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Hall County DFCS office shrinks
Officials: Many cases diverted, caseloads manageable
Hall County’s DFCS attorney Bart Patterson, left, case manager Katie Bruner, center, and program administrator Cara Kitchen attend a hearing in Hall County Juvenile Court last week. The Hall County office’s staffing for child protective services has been reduced by about 30 percent since April 2008. - photo by Tom Reed

Hall County’s office for the state Division of Family and Children Services is about 30 percent smaller than it was two years ago, with fewer case managers, supervisors and fewer total positions either filled or vacant, according to public records.

But the staffing situation is not as dire as it was just a few months ago, a Hall County judge said. And while there are nine fewer case managers on the job then there were in April 2008, caseloads in the Hall County DFCS office largely appear to be manageable, an independent state monitor said.

“This is the best it’s been in months,” said Hall County Juvenile Court Mary Carden, who in September 2009 and again in January said the staffing of the local office was approaching crisis levels. “At one time, we were half of this, so it has come back a lot.”

According to documents provided by the Georgia Department of Human Services in response to an open records request made by the Times, in April 2008 there were 51 total positions slotted for supervisors and case managers in the Hall County DFCS office’s child protective services section, of which 14 were vacant.

As of the first of this month, there were 35 total positions slotted, with 10 vacancies. Some of the vacancies have remained open for nearly two years.

On the front line of child protective work in Hall County, there were 29 case managers in 2008 and 20 at the first of this month, plus three temporary positions. There were eight supervisors two years ago and there are five today.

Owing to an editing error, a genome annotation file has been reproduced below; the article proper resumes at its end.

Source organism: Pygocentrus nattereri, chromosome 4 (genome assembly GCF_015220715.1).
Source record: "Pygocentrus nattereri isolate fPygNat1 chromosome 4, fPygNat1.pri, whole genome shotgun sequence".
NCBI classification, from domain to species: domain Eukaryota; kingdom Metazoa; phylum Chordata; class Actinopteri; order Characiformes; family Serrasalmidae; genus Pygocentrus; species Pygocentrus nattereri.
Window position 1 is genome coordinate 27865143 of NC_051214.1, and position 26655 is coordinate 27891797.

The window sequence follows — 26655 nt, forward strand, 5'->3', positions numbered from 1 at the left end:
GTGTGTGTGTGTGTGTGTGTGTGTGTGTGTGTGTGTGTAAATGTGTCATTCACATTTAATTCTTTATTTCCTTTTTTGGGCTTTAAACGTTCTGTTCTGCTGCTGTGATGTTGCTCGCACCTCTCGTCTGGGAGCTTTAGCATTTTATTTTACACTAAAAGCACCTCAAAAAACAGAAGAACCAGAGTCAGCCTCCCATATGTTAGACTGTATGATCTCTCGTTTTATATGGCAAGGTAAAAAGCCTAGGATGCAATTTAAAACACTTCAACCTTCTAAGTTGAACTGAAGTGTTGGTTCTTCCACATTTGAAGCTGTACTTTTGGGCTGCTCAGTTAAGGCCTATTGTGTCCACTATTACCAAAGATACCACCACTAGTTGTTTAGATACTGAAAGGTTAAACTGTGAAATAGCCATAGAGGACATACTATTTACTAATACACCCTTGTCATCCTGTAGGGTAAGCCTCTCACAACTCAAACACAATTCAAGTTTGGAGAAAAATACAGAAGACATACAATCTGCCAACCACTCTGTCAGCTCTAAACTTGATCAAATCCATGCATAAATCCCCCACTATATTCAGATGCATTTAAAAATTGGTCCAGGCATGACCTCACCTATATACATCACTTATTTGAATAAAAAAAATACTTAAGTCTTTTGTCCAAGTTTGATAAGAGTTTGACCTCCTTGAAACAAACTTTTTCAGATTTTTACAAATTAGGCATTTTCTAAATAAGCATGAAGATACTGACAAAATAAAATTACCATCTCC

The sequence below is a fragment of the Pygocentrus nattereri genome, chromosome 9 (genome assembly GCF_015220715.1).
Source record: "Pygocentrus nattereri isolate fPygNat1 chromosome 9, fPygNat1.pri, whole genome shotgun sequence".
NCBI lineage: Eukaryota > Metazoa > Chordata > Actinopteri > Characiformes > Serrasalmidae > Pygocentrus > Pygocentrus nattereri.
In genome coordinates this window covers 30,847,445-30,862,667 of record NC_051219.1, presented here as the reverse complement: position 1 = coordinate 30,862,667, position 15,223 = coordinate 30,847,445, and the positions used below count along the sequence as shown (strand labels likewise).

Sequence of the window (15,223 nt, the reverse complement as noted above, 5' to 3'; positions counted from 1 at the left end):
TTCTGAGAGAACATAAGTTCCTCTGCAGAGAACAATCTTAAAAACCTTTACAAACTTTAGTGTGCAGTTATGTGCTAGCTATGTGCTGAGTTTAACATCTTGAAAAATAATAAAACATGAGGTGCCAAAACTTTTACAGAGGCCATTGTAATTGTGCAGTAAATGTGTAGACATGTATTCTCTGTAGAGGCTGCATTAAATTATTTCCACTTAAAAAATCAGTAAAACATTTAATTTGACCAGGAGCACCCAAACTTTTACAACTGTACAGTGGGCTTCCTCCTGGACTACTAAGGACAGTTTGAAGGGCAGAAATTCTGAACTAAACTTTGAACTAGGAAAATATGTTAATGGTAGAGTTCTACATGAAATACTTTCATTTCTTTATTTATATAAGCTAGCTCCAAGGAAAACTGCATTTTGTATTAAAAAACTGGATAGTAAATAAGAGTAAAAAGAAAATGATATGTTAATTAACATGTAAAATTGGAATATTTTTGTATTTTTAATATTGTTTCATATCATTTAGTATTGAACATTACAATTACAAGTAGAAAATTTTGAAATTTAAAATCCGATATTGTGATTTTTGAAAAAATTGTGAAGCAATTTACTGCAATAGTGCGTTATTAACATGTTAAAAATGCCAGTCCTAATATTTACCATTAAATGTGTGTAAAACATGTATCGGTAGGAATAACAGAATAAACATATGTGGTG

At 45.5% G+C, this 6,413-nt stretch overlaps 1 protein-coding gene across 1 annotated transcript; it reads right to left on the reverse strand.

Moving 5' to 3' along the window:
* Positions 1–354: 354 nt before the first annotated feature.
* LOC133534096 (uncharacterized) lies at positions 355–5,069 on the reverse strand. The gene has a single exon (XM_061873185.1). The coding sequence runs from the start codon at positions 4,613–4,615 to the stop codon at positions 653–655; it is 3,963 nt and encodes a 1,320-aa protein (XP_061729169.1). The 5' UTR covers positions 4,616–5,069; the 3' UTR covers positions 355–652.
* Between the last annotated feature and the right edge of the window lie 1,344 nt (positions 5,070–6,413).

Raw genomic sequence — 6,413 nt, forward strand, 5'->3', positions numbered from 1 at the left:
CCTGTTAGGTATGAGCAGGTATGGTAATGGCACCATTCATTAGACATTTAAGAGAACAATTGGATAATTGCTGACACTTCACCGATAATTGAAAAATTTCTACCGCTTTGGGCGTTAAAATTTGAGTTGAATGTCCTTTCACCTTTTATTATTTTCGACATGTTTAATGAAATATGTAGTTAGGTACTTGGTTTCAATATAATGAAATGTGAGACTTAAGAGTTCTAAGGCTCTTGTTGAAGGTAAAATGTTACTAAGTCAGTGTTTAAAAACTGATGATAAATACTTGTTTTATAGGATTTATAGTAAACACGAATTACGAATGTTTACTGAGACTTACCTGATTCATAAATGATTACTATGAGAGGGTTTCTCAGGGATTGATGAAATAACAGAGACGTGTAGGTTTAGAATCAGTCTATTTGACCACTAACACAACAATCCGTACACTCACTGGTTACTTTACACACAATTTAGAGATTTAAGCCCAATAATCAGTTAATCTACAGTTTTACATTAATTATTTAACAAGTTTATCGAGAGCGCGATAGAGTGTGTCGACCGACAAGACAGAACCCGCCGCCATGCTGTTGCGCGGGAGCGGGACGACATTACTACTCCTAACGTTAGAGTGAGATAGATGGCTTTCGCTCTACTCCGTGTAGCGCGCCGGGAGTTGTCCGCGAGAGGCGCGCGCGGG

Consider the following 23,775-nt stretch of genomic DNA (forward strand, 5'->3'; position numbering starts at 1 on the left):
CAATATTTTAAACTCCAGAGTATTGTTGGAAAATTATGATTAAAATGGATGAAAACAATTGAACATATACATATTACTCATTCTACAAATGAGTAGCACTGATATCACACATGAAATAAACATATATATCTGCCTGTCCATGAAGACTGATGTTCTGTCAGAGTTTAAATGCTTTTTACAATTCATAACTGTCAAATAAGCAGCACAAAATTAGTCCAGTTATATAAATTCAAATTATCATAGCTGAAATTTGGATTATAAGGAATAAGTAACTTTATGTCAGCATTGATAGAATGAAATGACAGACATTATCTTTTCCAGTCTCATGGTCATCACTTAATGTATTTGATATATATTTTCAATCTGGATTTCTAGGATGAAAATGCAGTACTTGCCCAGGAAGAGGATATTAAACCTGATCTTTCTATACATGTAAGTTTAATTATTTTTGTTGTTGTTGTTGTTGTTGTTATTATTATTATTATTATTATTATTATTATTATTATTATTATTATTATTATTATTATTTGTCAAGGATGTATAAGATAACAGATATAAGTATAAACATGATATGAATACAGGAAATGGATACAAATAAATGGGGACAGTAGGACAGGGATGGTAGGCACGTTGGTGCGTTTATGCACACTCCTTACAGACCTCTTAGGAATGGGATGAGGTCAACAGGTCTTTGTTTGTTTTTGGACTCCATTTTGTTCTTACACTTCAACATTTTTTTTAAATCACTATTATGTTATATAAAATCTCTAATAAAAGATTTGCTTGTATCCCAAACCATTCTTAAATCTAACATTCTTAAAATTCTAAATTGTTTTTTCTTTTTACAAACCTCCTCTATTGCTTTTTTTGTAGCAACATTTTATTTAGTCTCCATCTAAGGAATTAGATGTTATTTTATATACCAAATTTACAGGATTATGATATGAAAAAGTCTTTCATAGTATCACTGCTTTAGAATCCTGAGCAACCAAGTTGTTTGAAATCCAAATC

According to the office of the Georgia Child Advocate, as of last week Hall County child protective services had 416 active cases.

“We are still at a point where statewide, most case managers manage a caseload of 30 cases or less, so I think that’s manageable,” said Melissa Carter, the Georgia Child Advocate.

Carter did say that one case manager in Hall County was handling 46 cases, which to her appeared excessive. But she noted that case assignments can vary according to the type of case and experience of the manager.

Carter’s position is appointed by the governor and is independent of the Department of Human Services. The office receives complaints, conducts research and monitors state services for needy children and families.

Carter said shrinking DFCS offices can’t be solely attributed to the mandated budget cuts all sectors of state agencies are experiencing, though they are a major factor.

In recent years, Georgia has diverted close to half of the neglect cases which in the past would have resulted in children being placed in foster care. By placing children temporarily with other relatives or friends until an investigation is completed and a case is resolved, or connecting families with community resources to keep the lights on or the pantry stocked, DFCS has seen a decrease of about 40 percent in the number of children in foster care, Carter said.